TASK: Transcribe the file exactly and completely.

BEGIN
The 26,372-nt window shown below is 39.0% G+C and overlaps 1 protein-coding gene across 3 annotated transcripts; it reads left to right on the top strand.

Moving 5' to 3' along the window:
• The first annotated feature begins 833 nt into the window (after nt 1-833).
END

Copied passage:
The 26,372-nt window shown below is 39.0% G+C and overlaps 1 protein-coding gene across 3 annotated transcripts; it reads left to right on the top strand.

Moving 5' to 3' along the window:
• The first annotated feature begins 833 nt into the window (after nt 1-833).